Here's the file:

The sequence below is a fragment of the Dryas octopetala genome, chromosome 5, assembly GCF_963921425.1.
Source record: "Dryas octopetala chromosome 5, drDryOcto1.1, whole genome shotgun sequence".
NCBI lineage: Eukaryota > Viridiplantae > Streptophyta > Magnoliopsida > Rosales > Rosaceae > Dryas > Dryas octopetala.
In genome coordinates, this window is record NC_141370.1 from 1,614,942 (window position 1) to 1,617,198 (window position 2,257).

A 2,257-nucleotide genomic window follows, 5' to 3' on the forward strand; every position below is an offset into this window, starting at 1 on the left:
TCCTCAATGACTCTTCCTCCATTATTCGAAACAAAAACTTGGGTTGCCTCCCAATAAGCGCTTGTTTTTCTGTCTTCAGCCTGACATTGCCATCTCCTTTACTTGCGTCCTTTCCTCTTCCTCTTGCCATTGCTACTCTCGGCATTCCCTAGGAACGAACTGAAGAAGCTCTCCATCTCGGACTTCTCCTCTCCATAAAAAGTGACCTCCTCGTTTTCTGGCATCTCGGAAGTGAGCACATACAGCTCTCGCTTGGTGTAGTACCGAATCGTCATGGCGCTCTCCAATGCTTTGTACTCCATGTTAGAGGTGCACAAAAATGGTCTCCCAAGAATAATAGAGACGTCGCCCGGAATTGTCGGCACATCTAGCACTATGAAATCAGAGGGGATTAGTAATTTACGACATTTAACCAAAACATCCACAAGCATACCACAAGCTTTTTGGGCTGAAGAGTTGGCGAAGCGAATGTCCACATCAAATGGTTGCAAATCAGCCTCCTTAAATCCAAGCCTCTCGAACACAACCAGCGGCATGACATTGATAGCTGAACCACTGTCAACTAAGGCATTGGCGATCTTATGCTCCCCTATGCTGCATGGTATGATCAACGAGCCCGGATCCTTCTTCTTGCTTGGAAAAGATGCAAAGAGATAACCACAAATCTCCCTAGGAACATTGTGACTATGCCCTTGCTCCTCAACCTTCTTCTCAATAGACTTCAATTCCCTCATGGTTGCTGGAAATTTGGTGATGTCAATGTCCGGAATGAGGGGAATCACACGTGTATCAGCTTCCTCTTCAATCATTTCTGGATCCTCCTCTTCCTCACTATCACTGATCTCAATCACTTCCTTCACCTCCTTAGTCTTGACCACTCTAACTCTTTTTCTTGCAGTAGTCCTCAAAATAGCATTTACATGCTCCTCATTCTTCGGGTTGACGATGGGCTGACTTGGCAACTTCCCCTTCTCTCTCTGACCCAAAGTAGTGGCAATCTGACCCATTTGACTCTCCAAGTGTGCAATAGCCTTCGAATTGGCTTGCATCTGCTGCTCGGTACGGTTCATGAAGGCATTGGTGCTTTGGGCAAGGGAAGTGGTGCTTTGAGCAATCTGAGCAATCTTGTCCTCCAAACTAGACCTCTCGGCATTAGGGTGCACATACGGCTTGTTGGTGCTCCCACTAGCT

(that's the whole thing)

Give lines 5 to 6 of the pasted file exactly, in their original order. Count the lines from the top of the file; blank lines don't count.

A 2,257-nucleotide genomic window follows, 5' to 3' on the forward strand; every position below is an offset into this window, starting at 1 on the left:
TCCTCAATGACTCTTCCTCCATTATTCGAAACAAAAACTTGGGTTGCCTCCCAATAAGCGCTTGTTTTTCTGTCTTCAGCCTGACATTGCCATCTCCTTTACTTGCGTCCTTTCCTCTTCCTCTTGCCATTGCTACTCTCGGCATTCCCTAGGAACGAACTGAAGAAGCTCTCCATCTCGGACTTCTCCTCTCCATAAAAAGTGACCTCCTCGTTTTCTGGCATCTCGGAAGTGAGCACATACAGCTCTCGCTTGGTGTAGTACCGAATCGTCATGGCGCTCTCCAATGCTTTGTACTCCATGTTAGAGGTGCACAAAAATGGTCTCCCAAGAATAATAGAGACGTCGCCCGGAATTGTCGGCACATCTAGCACTATGAAATCAGAGGGGATTAGTAATTTACGACATTTAACCAAAACATCCACAAGCATACCACAAGCTTTTTGGGCTGAAGAGTTGGCGAAGCGAATGTCCACATCAAATGGTTGCAAATCAGCCTCCTTAAATCCAAGCCTCTCGAACACAACCAGCGGCATGACATTGATAGCTGAACCACTGTCAACTAAGGCATTGGCGATCTTATGCTCCCCTATGCTGCATGGTATGATCAACGAGCCCGGATCCTTCTTCTTGCTTGGAAAAGATGCAAAGAGATAACCACAAATCTCCCTAGGAACATTGTGACTATGCCCTTGCTCCTCAACCTTCTTCTCAATAGACTTCAATTCCCTCATGGTTGCTGGAAATTTGGTGATGTCAATGTCCGGAATGAGGGGAATCACACGTGTATCAGCTTCCTCTTCAATCATTTCTGGATCCTCCTCTTCCTCACTATCACTGATCTCAATCACTTCCTTCACCTCCTTAGTCTTGACCACTCTAACTCTTTTTCTTGCAGTAGTCCTCAAAATAGCATTTACATGCTCCTCATTCTTCGGGTTGACGATGGGCTGACTTGGCAACTTCCCCTTCTCTCTCTGACCCAAAGTAGTGGCAATCTGACCCATTTGACTCTCCAAGTGTGCAATAGCCTTCGAATTGGCTTGCATCTGCTGCTCGGTACGGTTCATGAAGGCATTGGTGCTTTGGGCAAGGGAAGTGGTGCTTTGAGCAATCTGAGCAATCTTGTCCTCCAAACTAGACCTCTCGGCATTAGGGTGCACATACGGCTTGTTGGTGCTCCCACTAGCT